Once upon a time restaurants with a no-bookings policy would have certainly divided opinion among Londoners: with some hating the long queues and lack of guaranteed seating, while others embraced the spontaneity and absence of exclusivity. Now, with a pandemic under our belt and a lot of making up to do in the dining out department, some of us may need no booking restaurants more than ever.
It’s all well and good being organised and getting a date in the diary weeks ahead of when you want to eat out, but what of us who enjoy last minute plans? Perhaps there’s a reason to celebrate (even if that’s just getting through Monday), or it could just be that cooking your own tea tonight is too much to take. Whatever the reason, restaurants without reservations are the way to go.
Before Coronavirus there was definitely a lean towards more and more walk-in only restaurants, but post-pandemic lots of restaurants see prior bookings in the calendar as easier and safer to manage. So where traditionally lots of our favourite names might have had a no reservations policy, increasingly places that were previously impossible to book seem now to be allowing you to get your name down early. Don’t despair though if you’ve tried a clutch of trendy spots only to be told they’re full, there is a whole cohort of eateries in London which have set aside a handful of tables – or their whole restaurants – for walk in diners only.
This means that whatever your reason for wanting a last-minute bite to eat, you should be covered. From cheap eats in fast-paced restaurants to fine dining plates in elegant surrounds, our list of restaurants with walk-in policies in London should have you sorted. Simply stroll up and take a seat.
What: Although its award-winning Sunday lunch is booked up months in advance, you can’t reserve after 6pm on any day at Blacklock (unless you’re in a group of six or more). On the menu there’s beef, lamb and pork chops, next to sides of ash-roasted sweet potato or charred cauliflower and sprouts, while the classic cocktails are cheap and cheerful.
Where: Soho, The City, Shoreditch
What: Three times as big as its sisters on Beak Street and Denmark Street, the Soho site is a monster of a steakhouse and room for 180 diners. The eponymous Flat Iron steaks are tender, flavoursome and priced at just £12 each. Sides include dripping chips and creamed spinach.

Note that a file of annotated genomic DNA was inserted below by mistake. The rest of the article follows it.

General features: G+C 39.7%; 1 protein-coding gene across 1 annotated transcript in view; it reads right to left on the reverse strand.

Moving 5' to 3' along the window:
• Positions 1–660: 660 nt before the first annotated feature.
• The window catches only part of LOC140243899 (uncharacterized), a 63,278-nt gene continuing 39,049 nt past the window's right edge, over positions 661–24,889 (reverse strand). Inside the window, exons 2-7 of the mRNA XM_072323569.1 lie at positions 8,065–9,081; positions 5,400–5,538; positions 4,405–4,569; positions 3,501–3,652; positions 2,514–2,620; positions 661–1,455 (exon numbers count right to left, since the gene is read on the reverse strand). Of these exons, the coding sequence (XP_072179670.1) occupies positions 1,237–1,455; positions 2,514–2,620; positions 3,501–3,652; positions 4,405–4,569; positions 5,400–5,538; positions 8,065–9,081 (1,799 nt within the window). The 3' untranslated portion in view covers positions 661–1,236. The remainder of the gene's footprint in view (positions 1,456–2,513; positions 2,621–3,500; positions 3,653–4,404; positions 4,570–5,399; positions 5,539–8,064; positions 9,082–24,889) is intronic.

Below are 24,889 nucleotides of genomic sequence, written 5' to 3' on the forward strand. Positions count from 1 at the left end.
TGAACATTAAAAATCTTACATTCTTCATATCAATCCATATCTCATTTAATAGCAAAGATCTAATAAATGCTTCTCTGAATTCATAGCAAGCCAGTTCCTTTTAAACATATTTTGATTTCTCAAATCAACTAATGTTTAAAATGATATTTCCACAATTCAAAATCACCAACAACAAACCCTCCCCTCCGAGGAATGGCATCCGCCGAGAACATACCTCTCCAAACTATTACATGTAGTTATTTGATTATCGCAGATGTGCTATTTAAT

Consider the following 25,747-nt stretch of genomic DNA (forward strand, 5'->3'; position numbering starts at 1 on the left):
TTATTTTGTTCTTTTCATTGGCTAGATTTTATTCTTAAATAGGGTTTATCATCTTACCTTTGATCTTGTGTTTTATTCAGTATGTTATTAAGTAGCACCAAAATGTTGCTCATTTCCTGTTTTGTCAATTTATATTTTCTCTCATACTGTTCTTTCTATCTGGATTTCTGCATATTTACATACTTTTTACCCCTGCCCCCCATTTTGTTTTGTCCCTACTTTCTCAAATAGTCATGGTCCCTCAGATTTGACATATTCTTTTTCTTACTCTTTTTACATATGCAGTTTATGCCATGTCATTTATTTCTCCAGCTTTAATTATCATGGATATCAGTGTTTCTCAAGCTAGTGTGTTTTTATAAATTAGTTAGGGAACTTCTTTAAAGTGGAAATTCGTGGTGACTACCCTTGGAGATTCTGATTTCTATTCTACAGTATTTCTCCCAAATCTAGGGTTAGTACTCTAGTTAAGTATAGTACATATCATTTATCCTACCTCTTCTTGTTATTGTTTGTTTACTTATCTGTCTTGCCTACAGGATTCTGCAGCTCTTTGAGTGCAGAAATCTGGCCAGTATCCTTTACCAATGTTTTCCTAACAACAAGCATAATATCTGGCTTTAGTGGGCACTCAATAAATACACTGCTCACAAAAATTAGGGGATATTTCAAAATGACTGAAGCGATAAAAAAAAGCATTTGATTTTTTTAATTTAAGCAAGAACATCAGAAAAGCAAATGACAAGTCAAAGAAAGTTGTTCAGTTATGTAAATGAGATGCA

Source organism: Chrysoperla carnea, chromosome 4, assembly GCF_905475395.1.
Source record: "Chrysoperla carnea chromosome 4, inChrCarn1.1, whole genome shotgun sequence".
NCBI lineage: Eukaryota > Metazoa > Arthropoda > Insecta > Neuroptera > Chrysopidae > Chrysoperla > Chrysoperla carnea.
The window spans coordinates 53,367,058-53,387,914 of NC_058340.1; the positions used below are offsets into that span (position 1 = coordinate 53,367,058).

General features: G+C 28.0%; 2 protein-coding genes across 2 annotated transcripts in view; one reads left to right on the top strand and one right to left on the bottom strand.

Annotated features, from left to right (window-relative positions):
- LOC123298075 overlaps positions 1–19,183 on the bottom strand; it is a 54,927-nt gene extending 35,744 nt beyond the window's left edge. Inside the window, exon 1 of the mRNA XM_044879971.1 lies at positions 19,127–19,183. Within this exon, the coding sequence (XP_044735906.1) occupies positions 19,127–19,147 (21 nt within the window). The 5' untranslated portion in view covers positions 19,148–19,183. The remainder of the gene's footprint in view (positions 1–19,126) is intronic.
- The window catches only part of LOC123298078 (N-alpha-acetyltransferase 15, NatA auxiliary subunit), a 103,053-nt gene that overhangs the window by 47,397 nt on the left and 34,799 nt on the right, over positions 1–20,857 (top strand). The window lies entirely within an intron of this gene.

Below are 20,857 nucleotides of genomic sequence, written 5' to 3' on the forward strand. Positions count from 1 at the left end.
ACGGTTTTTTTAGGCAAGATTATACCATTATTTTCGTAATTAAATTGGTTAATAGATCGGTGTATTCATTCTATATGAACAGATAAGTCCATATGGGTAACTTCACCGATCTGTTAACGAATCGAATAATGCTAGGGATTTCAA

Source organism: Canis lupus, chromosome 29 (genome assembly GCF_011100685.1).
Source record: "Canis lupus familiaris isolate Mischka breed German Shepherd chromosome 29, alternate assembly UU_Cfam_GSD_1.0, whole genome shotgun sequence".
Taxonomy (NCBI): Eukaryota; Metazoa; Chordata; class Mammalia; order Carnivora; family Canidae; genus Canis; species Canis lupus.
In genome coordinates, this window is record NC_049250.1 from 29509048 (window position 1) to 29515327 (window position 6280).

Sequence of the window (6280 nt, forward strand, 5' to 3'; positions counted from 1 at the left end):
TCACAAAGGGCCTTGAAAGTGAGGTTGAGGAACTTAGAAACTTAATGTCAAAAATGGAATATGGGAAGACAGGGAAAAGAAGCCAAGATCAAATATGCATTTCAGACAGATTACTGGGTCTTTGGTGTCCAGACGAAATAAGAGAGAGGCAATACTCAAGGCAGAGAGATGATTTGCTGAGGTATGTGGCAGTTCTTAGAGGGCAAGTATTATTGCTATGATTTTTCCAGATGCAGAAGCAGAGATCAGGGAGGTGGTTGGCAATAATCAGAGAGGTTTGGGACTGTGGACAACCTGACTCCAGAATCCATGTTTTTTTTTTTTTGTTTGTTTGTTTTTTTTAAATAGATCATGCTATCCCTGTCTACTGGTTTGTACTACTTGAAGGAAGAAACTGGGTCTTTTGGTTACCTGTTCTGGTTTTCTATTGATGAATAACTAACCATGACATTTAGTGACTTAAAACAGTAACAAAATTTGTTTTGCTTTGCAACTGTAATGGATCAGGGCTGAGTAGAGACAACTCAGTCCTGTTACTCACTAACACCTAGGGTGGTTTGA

Where: Covent Garden, Marylebone, Soho, Tottenham Court Road, King's Cross, Shoreditch, London Bridge, Spitalfields
What: This unstoppable burger chain delivers meaty goodness via patties made from British native breed cows in Gloucestershire, served on glazed buns with skin-on chips and rosemary salt. Low prices increase the appeal and they even have an app you can download, allowing you to check on your progress in the virtual queue.
Where: With 45 locations, there’s probably one next door to your house by now
What: Hoppers brings a pioneering approach to an under-appreciated cuisine, producing accomplished Sri Lankan food at bargain prices. We love the black pork kari (pork-belly curry) and robustly spiced battered mutton rolls, while those moreish hopper bowls justify this place’s unbelievable popularity. You might have to wait 90 minutes at peak times: but trust us when we say it's worth it.
Where: Soho, Marylebone, King's Cross
What: From MasterChef winner Tim Anderson, this homage to the nanban tradition of Euro-influenced Japanese cuisine offers a one-page menu, full of crowd-pleasing curries and burgers, alongside ramen and gyoza. Wash everything at Nanban down with some craft beers or a shot of saké.
What: This ode to modern Jerusalem in Soho is a true showstopper. When possible, we recommend sitting at the counter at The Palomar for the best experience, which is the part of the restaurant that can’t be booked. It's great to watch the chefs as they chat their way between the Josper oven and prep counters, preparing the likes of mackerel fricassee and capers, or beef tartare with burnt aubergine cream and crispy artichoke.
What: With two 15 sites (and more on the horizon!), this pizzeria is here to stay. Grab a seat for a classic margherita, something more adventurous such as spicy n’duja sausage, and Nutella and salted ricotta rings to finish. At the Covent Garden location, you can even enjoy a game of table footie while you wait.
Where: Covent Garden, Exmouth Market and Soho
What: Paying homage to the Irani cafes of Bombay, Dishoom deals in sharing plates and bowls of deftly spiced curries and smoky grilled meats and seafood. Pre-pandemic it was impossible to book a Dishoom for dinner for fewer than six people, and despite the team now taking reservations for all sizes of tables, the mini restaurant chain still holds a good handful of tables for walk-ins only. Little cups of chai are brought round for guests waiting for a table.